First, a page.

One of the main reasons I have always loved Bruce Springsteen is that he had a conflict between romanticizing/loving home and needing to leave it behind. I left home and moved to Chicago about 15 years ago, but I have always needed to keep it near. My parents and many of the neighbors I grew up with have remained in my old neighborhood in Northwest Indiana. Nick was one of them. He and his wife Linda live across the street from my parents and their daughter Julie was one of my best childhood friends.
Nick was like a Springsteen song to me. He was a hard working man who was employed at Inland Steel – a tough guy who cried like a baby when his only son left to join the military. My parents were teachers in an area of Indiana where most of my friend’s parents worked in the mills. Nick personified some of Springsteen’s songs when I saw him get up everyday and go to work in a dangerous place in order to raise his 3 children. He built the home you see in the picture, collected his retirement and bought a few old cars to fix up.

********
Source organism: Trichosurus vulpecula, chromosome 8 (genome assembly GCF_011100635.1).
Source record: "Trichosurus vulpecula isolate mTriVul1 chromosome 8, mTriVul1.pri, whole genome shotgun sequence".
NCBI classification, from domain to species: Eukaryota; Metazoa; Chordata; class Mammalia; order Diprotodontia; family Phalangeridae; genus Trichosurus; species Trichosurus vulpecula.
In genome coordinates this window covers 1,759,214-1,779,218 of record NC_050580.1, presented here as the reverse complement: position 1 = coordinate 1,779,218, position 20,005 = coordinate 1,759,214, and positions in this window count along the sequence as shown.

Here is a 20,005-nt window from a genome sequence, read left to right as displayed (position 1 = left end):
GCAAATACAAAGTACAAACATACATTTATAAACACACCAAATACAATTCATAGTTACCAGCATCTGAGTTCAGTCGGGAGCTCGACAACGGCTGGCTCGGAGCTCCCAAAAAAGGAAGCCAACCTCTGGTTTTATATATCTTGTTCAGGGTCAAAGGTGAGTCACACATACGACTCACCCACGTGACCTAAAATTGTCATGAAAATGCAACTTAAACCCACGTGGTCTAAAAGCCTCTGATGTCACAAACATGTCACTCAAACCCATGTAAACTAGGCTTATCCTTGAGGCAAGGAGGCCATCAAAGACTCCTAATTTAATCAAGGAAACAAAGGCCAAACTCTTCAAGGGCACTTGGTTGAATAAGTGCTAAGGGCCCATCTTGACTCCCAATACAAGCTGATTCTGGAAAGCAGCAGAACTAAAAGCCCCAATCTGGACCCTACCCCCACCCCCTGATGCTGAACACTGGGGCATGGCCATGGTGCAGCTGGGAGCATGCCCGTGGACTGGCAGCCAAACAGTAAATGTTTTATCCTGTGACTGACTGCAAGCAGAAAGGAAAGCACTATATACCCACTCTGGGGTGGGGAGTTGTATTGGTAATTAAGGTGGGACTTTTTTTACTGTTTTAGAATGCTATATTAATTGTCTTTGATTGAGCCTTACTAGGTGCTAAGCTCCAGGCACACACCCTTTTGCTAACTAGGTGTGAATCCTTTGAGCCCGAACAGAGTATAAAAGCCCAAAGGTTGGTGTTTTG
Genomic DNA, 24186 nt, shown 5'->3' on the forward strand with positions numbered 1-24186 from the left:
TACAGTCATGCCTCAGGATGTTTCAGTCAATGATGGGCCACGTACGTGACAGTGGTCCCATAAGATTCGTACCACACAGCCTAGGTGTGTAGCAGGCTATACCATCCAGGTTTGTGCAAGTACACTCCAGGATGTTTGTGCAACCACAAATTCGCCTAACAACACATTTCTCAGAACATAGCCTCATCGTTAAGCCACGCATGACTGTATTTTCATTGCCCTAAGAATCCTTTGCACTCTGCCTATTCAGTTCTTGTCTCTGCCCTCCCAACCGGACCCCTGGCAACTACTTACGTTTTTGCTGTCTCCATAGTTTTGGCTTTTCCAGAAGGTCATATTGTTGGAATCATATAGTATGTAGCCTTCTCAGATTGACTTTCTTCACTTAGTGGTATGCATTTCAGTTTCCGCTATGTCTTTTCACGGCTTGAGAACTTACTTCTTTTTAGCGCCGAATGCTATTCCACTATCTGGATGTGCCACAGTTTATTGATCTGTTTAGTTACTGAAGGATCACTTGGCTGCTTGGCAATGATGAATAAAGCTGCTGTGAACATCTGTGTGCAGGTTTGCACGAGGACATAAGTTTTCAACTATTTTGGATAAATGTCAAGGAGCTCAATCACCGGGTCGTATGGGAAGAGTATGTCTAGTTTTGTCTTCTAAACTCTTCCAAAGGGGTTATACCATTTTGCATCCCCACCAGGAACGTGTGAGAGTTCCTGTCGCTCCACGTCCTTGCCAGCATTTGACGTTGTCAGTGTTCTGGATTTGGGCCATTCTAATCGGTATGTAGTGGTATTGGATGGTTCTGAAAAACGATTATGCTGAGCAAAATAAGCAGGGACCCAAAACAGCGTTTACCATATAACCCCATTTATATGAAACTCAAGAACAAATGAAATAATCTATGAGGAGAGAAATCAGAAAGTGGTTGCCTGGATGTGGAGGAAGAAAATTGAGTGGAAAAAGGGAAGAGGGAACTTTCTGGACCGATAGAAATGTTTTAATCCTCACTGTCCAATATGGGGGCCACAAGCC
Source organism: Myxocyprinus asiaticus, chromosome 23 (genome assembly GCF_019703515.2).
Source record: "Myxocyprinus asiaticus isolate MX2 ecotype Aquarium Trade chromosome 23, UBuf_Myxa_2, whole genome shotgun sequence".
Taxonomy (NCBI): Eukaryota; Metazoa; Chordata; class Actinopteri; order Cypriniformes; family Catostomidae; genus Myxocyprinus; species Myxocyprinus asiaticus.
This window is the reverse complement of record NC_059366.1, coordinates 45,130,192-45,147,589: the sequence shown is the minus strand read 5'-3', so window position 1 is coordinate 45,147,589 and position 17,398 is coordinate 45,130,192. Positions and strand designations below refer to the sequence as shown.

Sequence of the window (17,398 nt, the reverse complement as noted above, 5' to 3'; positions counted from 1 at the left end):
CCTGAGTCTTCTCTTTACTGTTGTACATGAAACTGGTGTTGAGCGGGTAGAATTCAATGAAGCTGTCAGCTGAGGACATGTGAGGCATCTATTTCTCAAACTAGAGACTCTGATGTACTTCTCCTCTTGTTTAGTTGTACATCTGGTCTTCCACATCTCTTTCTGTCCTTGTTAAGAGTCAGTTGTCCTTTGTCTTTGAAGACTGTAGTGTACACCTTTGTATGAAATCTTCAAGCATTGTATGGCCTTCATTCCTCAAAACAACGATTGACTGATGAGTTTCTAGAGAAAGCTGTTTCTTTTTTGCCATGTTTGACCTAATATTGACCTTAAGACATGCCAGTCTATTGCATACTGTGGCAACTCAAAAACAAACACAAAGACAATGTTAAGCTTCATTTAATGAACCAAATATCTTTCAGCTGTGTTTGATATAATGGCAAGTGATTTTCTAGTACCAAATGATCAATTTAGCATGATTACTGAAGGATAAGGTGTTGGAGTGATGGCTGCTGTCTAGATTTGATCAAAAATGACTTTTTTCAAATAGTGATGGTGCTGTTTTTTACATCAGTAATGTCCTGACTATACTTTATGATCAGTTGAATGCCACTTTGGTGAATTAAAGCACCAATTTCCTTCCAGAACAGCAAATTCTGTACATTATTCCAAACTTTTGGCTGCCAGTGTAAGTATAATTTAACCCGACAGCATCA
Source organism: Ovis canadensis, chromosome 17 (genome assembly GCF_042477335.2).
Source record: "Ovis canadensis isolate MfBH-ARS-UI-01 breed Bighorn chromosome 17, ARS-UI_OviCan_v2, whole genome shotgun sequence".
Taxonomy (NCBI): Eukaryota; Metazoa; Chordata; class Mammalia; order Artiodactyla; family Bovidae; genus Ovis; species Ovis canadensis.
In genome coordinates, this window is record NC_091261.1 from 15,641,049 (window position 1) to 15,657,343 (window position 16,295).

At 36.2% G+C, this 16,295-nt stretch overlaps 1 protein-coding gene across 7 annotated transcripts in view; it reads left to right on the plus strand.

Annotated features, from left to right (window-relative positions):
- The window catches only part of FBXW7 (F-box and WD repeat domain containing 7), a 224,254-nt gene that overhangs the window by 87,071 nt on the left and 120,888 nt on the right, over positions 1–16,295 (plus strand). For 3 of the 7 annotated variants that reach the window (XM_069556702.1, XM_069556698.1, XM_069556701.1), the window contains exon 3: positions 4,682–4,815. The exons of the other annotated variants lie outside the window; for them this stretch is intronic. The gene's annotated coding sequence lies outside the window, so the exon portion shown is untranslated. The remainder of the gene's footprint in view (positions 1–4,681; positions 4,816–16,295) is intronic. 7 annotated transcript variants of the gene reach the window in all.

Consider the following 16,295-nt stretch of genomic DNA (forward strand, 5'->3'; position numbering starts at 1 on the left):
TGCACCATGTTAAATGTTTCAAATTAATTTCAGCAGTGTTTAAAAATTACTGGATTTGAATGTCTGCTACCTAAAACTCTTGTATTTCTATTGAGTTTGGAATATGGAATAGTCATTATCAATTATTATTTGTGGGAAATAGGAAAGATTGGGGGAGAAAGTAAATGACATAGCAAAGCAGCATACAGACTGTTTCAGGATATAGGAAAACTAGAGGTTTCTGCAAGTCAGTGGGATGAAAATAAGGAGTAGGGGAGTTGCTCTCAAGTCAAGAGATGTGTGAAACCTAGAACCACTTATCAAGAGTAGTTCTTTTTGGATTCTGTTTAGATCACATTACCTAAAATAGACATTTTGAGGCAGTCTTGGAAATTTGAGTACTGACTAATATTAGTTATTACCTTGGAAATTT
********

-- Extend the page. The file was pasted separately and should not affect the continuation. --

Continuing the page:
When I come home for holidays, I watch him work tirelessly in his yard, and I see his pride and love for what he built with his own hands. He doesn’t need anything else – he doesn’t need fancy vacations, 4 star restaurants, or a more exclusive, desirable address. I envy him sometimes.
Today while I was getting ready to leave for my new, more desirable address thinking about how I could almost just stay in my old neighborhood, live next door to my parents and be happy, I saw Nick outside. He said, “What are you doing Suz, why are you going? I guess it’s just your generation and I don’t get it.”
Sometimes I don’t either.